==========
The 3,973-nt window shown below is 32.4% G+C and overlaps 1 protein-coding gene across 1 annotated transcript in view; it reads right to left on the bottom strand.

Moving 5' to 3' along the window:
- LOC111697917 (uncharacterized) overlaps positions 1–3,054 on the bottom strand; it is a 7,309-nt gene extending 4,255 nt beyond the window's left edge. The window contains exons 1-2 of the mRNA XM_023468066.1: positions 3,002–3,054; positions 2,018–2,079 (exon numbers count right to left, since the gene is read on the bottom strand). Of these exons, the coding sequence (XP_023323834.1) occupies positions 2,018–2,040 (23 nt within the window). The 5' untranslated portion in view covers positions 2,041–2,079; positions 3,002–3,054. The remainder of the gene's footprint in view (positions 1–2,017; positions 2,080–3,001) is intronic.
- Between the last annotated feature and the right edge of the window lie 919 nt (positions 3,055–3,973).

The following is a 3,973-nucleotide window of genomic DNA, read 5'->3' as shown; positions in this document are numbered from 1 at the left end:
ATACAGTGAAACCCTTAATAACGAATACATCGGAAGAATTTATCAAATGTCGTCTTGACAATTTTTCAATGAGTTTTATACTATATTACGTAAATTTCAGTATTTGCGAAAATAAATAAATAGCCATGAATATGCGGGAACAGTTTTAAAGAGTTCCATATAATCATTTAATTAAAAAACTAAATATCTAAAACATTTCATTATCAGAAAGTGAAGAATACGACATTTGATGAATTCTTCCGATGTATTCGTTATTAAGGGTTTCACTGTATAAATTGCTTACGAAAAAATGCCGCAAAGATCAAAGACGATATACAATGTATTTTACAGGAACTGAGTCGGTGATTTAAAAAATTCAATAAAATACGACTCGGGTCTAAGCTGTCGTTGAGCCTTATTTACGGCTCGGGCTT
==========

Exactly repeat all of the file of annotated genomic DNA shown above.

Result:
The 3,973-nt window shown below is 32.4% G+C and overlaps 1 protein-coding gene across 1 annotated transcript in view; it reads right to left on the bottom strand.

Moving 5' to 3' along the window:
- LOC111697917 (uncharacterized) overlaps positions 1–3,054 on the bottom strand; it is a 7,309-nt gene extending 4,255 nt beyond the window's left edge. The window contains exons 1-2 of the mRNA XM_023468066.1: positions 3,002–3,054; positions 2,018–2,079 (exon numbers count right to left, since the gene is read on the bottom strand). Of these exons, the coding sequence (XP_023323834.1) occupies positions 2,018–2,040 (23 nt within the window). The 5' untranslated portion in view covers positions 2,041–2,079; positions 3,002–3,054. The remainder of the gene's footprint in view (positions 1–2,017; positions 2,080–3,001) is intronic.
- Between the last annotated feature and the right edge of the window lie 919 nt (positions 3,055–3,973).

The following is a 3,973-nucleotide window of genomic DNA, read 5'->3' as shown; positions in this document are numbered from 1 at the left end:
ATACAGTGAAACCCTTAATAACGAATACATCGGAAGAATTTATCAAATGTCGTCTTGACAATTTTTCAATGAGTTTTATACTATATTACGTAAATTTCAGTATTTGCGAAAATAAATAAATAGCCATGAATATGCGGGAACAGTTTTAAAGAGTTCCATATAATCATTTAATTAAAAAACTAAATATCTAAAACATTTCATTATCAGAAAGTGAAGAATACGACATTTGATGAATTCTTCCGATGTATTCGTTATTAAGGGTTTCACTGTATAAATTGCTTACGAAAAAATGCCGCAAAGATCAAAGACGATATACAATGTATTTTACAGGAACTGAGTCGGTGATTTAAAAAATTCAATAAAATACGACTCGGGTCTAAGCTGTCGTTGAGCCTTATTTACGGCTCGGGCTT